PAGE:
Speaker 1 (37:25):

Well, I think it's funny when you're describing that. I'm I have these guys in my mind that I know that kind of fit that description. Um, you know, it's not the path that I've chosen, but I know that I can, they're the animal that you're describing. I know it does exist, you know, definitely in this market. And it sounds like maybe even a, quite a bit more in your market, um, you know, which that's good cause that's, that's inspiring. And I, um, you know, for, for those, cause I want, you know, I'm hoping that there'll be some people listening to this who, um, they just don't, um, you know, maybe there's a young, young people, they just don't know how they don't know how they can make a career in music. And what you just described is one way of doing it. You know, what I described and maybe a much more difficult way of doing it, you know, I've just been a one man guy, you know, for most of I get involved in one thing.

Speaker 1 (38:18):

Uh, but I also have a day gig, you know, and, and I've always had a day gig, but, you know, I just, I just wanted my band to sound and be the best, you know, and I, I haven't played with anybody else unless I'm just going and, you know, I go and have a beer somewhere and a friend calls me on stage and I play a couple songs, that's it? You know, but yet I'm still gigging every weekend, you know, I'm not making a full-time living at it and don't know if I could. And, but that's not my measure of success for me, at least not at this juncture, you know, I'm somehow still, still focusing on writing and building a national fan base. Um, and then whenever it, when the time comes, maybe, you know, we'll we'll tour and do do all that kind of thing.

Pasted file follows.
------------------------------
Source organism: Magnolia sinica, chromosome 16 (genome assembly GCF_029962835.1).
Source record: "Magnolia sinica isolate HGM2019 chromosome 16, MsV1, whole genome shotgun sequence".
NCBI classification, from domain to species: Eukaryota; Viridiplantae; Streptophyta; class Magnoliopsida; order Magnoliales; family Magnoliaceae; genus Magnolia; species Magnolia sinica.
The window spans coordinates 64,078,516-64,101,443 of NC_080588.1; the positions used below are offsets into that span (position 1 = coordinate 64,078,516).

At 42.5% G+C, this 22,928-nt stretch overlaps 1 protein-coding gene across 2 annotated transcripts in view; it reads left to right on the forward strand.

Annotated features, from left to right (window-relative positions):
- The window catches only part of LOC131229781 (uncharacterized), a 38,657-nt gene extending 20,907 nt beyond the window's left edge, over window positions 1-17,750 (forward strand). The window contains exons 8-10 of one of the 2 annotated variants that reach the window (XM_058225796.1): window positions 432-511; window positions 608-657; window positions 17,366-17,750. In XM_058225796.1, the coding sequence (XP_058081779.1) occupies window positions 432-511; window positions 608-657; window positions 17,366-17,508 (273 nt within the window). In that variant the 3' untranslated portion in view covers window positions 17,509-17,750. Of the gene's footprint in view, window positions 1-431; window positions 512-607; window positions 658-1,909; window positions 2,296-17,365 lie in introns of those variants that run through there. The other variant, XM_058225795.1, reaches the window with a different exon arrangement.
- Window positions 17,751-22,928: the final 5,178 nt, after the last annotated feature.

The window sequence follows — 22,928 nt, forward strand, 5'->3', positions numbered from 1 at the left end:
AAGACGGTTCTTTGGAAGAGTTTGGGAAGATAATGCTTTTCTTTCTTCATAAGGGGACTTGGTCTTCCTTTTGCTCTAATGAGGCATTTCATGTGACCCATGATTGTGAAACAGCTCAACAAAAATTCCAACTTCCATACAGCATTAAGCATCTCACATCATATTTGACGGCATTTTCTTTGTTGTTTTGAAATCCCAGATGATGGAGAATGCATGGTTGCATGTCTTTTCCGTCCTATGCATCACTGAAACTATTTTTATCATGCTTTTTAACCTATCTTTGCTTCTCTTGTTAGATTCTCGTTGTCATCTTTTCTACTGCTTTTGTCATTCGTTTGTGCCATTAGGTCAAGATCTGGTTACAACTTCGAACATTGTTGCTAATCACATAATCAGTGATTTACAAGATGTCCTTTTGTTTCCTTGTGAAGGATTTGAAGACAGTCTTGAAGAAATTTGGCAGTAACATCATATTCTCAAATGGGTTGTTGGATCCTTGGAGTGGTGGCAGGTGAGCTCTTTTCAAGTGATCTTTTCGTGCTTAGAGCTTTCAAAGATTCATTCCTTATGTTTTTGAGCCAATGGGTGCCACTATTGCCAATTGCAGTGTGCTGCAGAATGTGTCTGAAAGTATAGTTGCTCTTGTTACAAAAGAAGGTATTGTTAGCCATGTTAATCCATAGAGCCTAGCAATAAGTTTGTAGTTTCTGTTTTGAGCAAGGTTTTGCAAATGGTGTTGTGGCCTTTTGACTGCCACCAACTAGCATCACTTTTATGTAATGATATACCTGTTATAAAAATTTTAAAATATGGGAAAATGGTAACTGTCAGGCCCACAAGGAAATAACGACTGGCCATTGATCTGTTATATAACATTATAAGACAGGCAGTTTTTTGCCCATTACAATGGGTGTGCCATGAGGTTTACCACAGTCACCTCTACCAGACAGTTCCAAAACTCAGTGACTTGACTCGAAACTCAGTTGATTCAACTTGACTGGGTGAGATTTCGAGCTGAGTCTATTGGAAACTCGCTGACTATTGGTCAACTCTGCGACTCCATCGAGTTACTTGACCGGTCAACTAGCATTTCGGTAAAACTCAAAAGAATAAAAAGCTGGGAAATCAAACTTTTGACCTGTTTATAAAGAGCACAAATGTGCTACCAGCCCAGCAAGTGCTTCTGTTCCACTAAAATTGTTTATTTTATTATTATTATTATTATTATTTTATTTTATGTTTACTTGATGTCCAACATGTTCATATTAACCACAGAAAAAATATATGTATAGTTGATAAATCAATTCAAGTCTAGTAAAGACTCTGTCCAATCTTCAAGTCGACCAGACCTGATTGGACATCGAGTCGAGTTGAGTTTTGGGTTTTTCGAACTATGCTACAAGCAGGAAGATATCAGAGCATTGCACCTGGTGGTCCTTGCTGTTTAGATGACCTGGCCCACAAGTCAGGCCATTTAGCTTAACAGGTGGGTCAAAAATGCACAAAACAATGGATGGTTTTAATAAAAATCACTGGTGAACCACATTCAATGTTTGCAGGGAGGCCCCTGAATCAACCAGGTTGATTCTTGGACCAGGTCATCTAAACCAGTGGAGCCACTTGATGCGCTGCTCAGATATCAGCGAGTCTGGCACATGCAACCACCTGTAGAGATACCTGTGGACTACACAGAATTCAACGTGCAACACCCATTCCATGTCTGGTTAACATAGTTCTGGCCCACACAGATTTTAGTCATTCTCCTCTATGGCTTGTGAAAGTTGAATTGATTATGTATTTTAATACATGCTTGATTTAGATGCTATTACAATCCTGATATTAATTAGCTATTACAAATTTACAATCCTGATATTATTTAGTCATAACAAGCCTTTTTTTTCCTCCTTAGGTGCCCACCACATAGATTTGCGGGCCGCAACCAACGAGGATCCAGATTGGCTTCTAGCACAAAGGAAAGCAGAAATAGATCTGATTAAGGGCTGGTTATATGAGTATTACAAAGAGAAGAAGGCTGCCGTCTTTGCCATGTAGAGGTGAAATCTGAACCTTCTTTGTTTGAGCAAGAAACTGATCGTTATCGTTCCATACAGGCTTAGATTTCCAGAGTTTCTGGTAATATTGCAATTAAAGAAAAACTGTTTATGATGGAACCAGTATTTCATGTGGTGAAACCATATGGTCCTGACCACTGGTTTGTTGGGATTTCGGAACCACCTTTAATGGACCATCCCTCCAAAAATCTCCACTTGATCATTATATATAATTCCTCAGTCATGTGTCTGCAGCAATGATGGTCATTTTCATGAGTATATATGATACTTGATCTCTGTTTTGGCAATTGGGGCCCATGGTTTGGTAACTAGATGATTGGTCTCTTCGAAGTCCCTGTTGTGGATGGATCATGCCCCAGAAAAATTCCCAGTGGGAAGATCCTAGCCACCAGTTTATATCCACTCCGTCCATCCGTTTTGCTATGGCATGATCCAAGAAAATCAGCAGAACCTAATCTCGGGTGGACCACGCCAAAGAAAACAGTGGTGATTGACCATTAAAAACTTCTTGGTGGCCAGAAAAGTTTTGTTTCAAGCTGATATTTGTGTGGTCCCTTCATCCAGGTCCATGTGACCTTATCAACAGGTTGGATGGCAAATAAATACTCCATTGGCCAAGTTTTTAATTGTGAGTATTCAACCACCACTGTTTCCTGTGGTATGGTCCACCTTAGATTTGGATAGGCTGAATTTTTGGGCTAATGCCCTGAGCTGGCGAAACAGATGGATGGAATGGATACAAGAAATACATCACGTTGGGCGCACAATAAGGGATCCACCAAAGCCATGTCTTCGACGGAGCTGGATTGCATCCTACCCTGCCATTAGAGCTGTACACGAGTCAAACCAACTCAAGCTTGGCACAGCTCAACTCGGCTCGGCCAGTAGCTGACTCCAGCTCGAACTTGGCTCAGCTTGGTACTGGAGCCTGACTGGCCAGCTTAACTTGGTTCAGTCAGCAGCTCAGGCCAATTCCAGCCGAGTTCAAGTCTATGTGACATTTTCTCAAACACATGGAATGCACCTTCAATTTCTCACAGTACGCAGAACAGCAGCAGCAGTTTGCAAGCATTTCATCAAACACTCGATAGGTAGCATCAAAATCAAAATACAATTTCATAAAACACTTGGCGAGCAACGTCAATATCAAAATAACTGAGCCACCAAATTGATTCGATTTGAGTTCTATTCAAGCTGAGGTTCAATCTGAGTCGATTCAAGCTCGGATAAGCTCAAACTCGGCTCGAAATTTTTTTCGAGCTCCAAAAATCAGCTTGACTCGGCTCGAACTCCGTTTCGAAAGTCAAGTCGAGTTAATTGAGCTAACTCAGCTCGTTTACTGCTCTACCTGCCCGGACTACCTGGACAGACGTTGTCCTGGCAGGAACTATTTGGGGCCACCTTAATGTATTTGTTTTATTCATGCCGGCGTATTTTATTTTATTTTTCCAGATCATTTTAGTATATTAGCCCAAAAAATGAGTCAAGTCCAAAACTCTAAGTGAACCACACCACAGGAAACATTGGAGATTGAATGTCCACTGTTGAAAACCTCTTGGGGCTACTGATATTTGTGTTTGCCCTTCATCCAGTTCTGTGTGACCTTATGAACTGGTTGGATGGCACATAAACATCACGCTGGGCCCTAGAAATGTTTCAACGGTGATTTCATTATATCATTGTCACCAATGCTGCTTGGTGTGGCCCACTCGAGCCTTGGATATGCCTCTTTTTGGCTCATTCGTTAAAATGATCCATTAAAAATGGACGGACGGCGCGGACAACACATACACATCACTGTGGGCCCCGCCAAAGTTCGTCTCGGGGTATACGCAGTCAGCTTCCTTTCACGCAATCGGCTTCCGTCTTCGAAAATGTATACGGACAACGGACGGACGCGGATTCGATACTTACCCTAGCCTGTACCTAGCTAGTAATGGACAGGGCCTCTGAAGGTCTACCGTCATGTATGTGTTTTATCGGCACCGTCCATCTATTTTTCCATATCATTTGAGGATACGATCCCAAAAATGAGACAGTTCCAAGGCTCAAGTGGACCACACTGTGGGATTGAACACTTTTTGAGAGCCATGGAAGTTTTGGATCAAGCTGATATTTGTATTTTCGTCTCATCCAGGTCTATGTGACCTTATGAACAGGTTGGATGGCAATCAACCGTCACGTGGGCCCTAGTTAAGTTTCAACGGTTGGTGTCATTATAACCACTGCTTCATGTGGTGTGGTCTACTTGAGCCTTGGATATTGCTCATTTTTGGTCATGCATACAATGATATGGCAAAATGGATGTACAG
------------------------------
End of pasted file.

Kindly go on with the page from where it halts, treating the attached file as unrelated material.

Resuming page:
Speaker 2 (39:00):

Yeah. Right. That's a tremendous example because you know, your metric of success is very different. I mean, you have the full-time gig, but you have this autonomy to continue. You don't have to become a hero overnight. It sounds like you're always working on your craft and mastering the skill set in this band that your, your path is may way different than the person that's in six bands. And it probably is a little less low stress. Cause you, you have a little bit of sustainability in knowing what each is going to look like.

Speaker 1 (39:35):